Typical of other genomic approaches, contigs representing intact entire chromosomes are not usually achieved; however, a low number of long contigs that match the expected genome size and chromosome number would suggest complete assembly. There are several factors that may impact assembly quality, including DNA quality, nick efficiency, imaging artifacts, and genome complexity. Common errors in these data include: (i) inaccurate sizing of molecules due to non-uniform fluorescent staining or stretching; (ii) spurious enzyme cut sites due to random breakage of the DNA molecule or star activity (false-positive label sites); and (iii) missing label sites due to missing enzyme cut sites, incomplete digestion, or labeling errors (false-negative label sites). Traditional optical mapping, OpGen, also has the added error of small fragment loss . While careful laboratory techniques aim to minimize the impact of these factors, they cannot be entirely removed. Thus, part of the assembly quality depends on the effectiveness of the assembly algorithm at compensating for noise in the input data.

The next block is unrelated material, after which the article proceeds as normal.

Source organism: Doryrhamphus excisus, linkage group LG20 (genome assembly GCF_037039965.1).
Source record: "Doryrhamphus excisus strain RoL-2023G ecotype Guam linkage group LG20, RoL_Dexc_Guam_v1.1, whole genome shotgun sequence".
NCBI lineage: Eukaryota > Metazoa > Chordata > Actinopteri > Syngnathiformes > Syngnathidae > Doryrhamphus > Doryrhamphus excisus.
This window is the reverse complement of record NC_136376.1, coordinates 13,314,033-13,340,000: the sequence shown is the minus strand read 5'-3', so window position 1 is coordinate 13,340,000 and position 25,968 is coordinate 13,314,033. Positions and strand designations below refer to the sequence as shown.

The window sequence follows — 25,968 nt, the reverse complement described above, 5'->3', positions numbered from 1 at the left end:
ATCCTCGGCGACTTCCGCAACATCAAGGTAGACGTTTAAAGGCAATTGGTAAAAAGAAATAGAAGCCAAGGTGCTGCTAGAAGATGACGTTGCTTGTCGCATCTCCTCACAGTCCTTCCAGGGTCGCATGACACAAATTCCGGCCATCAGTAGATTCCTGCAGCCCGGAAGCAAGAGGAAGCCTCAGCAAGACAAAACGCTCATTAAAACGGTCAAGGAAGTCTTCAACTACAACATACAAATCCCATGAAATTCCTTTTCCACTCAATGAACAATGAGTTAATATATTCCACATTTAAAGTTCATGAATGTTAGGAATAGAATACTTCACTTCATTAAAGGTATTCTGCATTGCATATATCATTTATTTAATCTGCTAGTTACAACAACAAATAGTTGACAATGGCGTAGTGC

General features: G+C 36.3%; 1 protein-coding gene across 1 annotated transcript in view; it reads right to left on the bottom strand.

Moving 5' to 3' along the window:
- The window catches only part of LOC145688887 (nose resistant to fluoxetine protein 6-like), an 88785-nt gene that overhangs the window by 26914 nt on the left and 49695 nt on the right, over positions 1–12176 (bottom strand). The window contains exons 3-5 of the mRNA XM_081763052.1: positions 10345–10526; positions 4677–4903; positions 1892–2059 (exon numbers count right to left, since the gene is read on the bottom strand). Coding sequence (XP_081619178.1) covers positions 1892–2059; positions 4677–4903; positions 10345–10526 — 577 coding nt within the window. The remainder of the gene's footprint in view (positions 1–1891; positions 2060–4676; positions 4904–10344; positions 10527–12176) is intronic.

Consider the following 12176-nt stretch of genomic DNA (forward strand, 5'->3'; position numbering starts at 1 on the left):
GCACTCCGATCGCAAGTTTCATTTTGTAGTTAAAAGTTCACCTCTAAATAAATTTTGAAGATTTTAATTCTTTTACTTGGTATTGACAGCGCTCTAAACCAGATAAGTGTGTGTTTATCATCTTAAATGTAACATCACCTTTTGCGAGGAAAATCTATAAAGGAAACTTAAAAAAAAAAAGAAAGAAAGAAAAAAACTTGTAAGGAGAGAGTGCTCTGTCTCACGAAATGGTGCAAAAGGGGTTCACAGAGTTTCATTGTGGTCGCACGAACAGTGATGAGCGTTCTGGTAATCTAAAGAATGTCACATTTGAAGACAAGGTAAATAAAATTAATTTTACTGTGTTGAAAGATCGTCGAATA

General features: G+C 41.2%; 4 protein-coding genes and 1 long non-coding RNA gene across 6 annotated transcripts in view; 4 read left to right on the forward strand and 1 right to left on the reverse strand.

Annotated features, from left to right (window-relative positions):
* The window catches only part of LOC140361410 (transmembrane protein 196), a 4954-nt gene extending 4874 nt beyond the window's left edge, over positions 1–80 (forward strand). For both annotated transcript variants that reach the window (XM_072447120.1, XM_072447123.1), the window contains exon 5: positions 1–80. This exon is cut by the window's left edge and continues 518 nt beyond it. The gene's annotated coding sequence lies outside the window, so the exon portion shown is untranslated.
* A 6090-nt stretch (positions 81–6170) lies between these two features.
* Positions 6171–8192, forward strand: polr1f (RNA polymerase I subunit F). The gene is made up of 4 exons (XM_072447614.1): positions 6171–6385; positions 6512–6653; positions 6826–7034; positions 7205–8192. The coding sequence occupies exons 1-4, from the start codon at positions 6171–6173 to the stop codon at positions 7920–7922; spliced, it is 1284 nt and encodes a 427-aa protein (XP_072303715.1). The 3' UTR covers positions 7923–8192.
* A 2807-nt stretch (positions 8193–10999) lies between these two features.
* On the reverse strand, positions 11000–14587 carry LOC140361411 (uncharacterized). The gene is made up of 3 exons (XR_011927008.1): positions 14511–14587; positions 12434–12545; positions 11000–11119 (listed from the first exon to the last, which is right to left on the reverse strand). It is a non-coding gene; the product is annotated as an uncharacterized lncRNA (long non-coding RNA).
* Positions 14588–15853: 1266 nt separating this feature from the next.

To align single-molecule maps into a consensus genome map, dynamic programming algorithms are used to account for the inherent error characteristics of the molecule maps. Many of the methods and approaches used by common DNA sequence assembly programs are not useful for imaged HMW molecules due to differences in how data are generated (e.g., not amplified, single ‘dimension’ of fragment length) . Compared with the analytical advances made in sequencing data, there are relatively few methods that exist for analyzing and utilizing genome map data. There have been a series of software tools developed specifically for the BioNano Irys system to improve mapping quality. The Irys Solve software addresses noise in data by allowing users to customize many input parameters that describe the error profile for their data, such as false positive and false negative nicks, molecule stretch, and fluorescence intensity, which can be estimated empirically using a genome sequence assembly. The algorithm then makes compensatory decisions based on those input parameters. Furthermore, Irys Solve has been developed to detect a variety of structural variants in large genomes (e.g., humans). However, to date, there has only been experimental validation of its ability to detect insertions and deletions; other structural variants, such as inversions or translocations, have yet to be validated.